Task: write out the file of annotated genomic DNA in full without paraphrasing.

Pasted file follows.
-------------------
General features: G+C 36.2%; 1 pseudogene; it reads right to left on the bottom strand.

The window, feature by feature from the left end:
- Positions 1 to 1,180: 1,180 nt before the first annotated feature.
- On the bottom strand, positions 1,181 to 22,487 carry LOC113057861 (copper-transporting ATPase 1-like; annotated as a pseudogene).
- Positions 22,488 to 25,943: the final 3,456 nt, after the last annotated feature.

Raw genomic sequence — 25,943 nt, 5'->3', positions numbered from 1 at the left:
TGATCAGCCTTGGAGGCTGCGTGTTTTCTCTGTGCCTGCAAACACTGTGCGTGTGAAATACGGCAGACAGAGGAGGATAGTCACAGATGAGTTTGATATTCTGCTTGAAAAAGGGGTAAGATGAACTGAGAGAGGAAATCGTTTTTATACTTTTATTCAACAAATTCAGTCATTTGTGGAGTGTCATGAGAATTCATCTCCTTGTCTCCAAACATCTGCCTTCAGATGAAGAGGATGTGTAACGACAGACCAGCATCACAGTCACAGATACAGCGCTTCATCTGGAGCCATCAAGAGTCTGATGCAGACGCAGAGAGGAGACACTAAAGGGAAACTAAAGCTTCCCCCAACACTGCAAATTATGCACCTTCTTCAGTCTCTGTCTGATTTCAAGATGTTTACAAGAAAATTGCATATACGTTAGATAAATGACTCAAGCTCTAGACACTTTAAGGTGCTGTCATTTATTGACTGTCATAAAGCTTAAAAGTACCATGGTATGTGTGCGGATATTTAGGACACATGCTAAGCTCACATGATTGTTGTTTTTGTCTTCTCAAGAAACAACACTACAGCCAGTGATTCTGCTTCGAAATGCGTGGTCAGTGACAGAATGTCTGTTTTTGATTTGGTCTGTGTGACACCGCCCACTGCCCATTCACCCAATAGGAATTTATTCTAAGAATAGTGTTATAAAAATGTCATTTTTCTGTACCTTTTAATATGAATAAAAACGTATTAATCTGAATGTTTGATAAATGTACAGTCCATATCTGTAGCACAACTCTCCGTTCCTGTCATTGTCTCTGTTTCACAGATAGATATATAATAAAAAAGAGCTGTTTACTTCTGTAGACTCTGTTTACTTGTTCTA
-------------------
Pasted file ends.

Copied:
General features: G+C 36.2%; 1 pseudogene; it reads right to left on the bottom strand.

The window, feature by feature from the left end:
- Positions 1 to 1,180: 1,180 nt before the first annotated feature.
- On the bottom strand, positions 1,181 to 22,487 carry LOC113057861 (copper-transporting ATPase 1-like; annotated as a pseudogene).
- Positions 22,488 to 25,943: the final 3,456 nt, after the last annotated feature.

Raw genomic sequence — 25,943 nt, 5'->3', positions numbered from 1 at the left:
TGATCAGCCTTGGAGGCTGCGTGTTTTCTCTGTGCCTGCAAACACTGTGCGTGTGAAATACGGCAGACAGAGGAGGATAGTCACAGATGAGTTTGATATTCTGCTTGAAAAAGGGGTAAGATGAACTGAGAGAGGAAATCGTTTTTATACTTTTATTCAACAAATTCAGTCATTTGTGGAGTGTCATGAGAATTCATCTCCTTGTCTCCAAACATCTGCCTTCAGATGAAGAGGATGTGTAACGACAGACCAGCATCACAGTCACAGATACAGCGCTTCATCTGGAGCCATCAAGAGTCTGATGCAGACGCAGAGAGGAGACACTAAAGGGAAACTAAAGCTTCCCCCAACACTGCAAATTATGCACCTTCTTCAGTCTCTGTCTGATTTCAAGATGTTTACAAGAAAATTGCATATACGTTAGATAAATGACTCAAGCTCTAGACACTTTAAGGTGCTGTCATTTATTGACTGTCATAAAGCTTAAAAGTACCATGGTATGTGTGCGGATATTTAGGACACATGCTAAGCTCACATGATTGTTGTTTTTGTCTTCTCAAGAAACAACACTACAGCCAGTGATTCTGCTTCGAAATGCGTGGTCAGTGACAGAATGTCTGTTTTTGATTTGGTCTGTGTGACACCGCCCACTGCCCATTCACCCAATAGGAATTTATTCTAAGAATAGTGTTATAAAAATGTCATTTTTCTGTACCTTTTAATATGAATAAAAACGTATTAATCTGAATGTTTGATAAATGTACAGTCCATATCTGTAGCACAACTCTCCGTTCCTGTCATTGTCTCTGTTTCACAGATAGATATATAATAAAAAAGAGCTGTTTACTTCTGTAGACTCTGTTTACTTGTTCTA